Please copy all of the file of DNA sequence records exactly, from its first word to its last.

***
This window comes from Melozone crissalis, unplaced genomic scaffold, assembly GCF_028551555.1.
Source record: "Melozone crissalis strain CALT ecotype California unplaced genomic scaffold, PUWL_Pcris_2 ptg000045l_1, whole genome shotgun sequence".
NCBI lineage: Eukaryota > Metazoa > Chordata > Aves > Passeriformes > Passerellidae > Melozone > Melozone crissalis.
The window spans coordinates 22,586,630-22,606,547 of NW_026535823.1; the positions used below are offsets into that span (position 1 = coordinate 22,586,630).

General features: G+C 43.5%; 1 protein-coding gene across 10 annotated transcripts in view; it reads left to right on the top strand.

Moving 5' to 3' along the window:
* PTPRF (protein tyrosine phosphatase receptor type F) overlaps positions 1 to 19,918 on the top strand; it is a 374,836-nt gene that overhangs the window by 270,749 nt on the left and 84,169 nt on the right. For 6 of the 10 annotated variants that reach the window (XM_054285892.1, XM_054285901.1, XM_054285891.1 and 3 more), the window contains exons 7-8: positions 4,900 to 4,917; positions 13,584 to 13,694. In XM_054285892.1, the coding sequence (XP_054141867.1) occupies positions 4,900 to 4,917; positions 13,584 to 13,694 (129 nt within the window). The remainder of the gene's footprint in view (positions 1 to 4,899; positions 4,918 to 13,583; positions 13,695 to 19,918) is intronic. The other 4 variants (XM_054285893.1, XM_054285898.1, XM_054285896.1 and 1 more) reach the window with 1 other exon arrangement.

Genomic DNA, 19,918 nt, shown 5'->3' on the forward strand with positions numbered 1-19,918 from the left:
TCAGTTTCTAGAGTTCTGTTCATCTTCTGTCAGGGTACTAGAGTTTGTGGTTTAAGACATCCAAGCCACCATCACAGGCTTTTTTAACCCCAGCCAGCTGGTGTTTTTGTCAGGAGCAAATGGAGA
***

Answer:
This window comes from Melozone crissalis, unplaced genomic scaffold, assembly GCF_028551555.1.
Source record: "Melozone crissalis strain CALT ecotype California unplaced genomic scaffold, PUWL_Pcris_2 ptg000045l_1, whole genome shotgun sequence".
NCBI lineage: Eukaryota > Metazoa > Chordata > Aves > Passeriformes > Passerellidae > Melozone > Melozone crissalis.
The window spans coordinates 22,586,630-22,606,547 of NW_026535823.1; the positions used below are offsets into that span (position 1 = coordinate 22,586,630).

General features: G+C 43.5%; 1 protein-coding gene across 10 annotated transcripts in view; it reads left to right on the top strand.

Moving 5' to 3' along the window:
* PTPRF (protein tyrosine phosphatase receptor type F) overlaps positions 1 to 19,918 on the top strand; it is a 374,836-nt gene that overhangs the window by 270,749 nt on the left and 84,169 nt on the right. For 6 of the 10 annotated variants that reach the window (XM_054285892.1, XM_054285901.1, XM_054285891.1 and 3 more), the window contains exons 7-8: positions 4,900 to 4,917; positions 13,584 to 13,694. In XM_054285892.1, the coding sequence (XP_054141867.1) occupies positions 4,900 to 4,917; positions 13,584 to 13,694 (129 nt within the window). The remainder of the gene's footprint in view (positions 1 to 4,899; positions 4,918 to 13,583; positions 13,695 to 19,918) is intronic. The other 4 variants (XM_054285893.1, XM_054285898.1, XM_054285896.1 and 1 more) reach the window with 1 other exon arrangement.

Genomic DNA, 19,918 nt, shown 5'->3' on the forward strand with positions numbered 1-19,918 from the left:
TCAGTTTCTAGAGTTCTGTTCATCTTCTGTCAGGGTACTAGAGTTTGTGGTTTAAGACATCCAAGCCACCATCACAGGCTTTTTTAACCCCAGCCAGCTGGTGTTTTTGTCAGGAGCAAATGGAGA